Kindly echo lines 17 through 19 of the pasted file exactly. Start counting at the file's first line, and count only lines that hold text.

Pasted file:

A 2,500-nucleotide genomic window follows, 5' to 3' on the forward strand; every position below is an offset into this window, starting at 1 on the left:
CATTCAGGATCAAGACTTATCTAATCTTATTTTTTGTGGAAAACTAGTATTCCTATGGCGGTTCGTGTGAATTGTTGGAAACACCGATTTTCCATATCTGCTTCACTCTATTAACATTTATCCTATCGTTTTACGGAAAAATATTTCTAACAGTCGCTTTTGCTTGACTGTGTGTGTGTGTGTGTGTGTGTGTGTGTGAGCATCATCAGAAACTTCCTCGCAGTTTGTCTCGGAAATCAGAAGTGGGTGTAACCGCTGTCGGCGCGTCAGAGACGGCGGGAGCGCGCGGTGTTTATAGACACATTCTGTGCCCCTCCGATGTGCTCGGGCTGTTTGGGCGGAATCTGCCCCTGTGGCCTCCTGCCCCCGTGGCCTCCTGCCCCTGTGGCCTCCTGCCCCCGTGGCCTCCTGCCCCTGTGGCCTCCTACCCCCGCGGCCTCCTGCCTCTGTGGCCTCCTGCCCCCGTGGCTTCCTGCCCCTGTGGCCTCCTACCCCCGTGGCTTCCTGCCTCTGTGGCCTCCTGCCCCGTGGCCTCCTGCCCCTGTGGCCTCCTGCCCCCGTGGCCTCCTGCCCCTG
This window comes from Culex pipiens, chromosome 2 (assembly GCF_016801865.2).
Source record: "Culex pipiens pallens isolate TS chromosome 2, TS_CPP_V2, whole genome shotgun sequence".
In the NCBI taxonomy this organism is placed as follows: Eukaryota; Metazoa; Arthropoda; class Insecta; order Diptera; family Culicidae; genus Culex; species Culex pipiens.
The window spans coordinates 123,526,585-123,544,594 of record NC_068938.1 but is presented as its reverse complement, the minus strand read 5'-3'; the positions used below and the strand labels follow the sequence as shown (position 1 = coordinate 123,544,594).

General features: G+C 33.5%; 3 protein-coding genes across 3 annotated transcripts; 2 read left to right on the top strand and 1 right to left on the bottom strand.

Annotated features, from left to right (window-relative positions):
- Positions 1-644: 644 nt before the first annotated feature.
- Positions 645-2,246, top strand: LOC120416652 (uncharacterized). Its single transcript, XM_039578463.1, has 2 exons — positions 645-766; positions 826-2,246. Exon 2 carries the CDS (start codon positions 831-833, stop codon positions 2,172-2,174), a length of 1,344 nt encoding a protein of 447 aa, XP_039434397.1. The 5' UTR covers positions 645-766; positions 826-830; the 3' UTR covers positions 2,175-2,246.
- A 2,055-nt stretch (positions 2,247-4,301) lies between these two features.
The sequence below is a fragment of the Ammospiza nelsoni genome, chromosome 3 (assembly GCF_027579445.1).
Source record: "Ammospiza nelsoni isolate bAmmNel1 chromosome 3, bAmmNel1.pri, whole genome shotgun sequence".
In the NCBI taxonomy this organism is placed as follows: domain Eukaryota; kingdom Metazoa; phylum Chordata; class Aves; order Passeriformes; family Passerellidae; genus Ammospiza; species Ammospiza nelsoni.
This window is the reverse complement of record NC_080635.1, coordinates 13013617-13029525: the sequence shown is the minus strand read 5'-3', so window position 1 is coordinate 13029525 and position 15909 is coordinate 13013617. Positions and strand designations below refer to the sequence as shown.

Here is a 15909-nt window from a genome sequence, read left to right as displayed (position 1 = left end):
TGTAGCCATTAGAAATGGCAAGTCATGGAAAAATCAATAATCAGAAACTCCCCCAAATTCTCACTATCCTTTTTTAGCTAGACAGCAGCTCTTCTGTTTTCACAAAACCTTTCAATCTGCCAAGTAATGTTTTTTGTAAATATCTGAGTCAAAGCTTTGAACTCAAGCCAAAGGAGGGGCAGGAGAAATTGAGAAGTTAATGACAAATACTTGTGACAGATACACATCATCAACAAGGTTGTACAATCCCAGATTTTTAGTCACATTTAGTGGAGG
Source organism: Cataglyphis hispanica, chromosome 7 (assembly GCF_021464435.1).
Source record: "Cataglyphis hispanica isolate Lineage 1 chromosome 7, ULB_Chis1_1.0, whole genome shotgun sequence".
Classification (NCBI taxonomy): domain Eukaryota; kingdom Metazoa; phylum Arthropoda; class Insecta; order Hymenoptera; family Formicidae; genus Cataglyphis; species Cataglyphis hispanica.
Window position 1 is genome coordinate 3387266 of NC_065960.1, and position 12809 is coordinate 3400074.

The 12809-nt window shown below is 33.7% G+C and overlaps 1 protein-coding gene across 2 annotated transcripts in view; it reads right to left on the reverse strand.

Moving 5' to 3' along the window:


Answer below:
TGTAGCCATTAGAAATGGCAAGTCATGGAAAAATCAATAATCAGAAACTCCCCCAAATTCTCACTATCCTTTTTTAGCTAGACAGCAGCTCTTCTGTTTTCACAAAACCTTTCAATCTGCCAAGTAATGTTTTTTGTAAATATCTGAGTCAAAGCTTTGAACTCAAGCCAAAGGAGGGGCAGGAGAAATTGAGAAGTTAATGACAAATACTTGTGACAGATACACATCATCAACAAGGTTGTACAATCCCAGATTTTTAGTCACATTTAGTGGAGG
Source organism: Cataglyphis hispanica, chromosome 7 (assembly GCF_021464435.1).
Source record: "Cataglyphis hispanica isolate Lineage 1 chromosome 7, ULB_Chis1_1.0, whole genome shotgun sequence".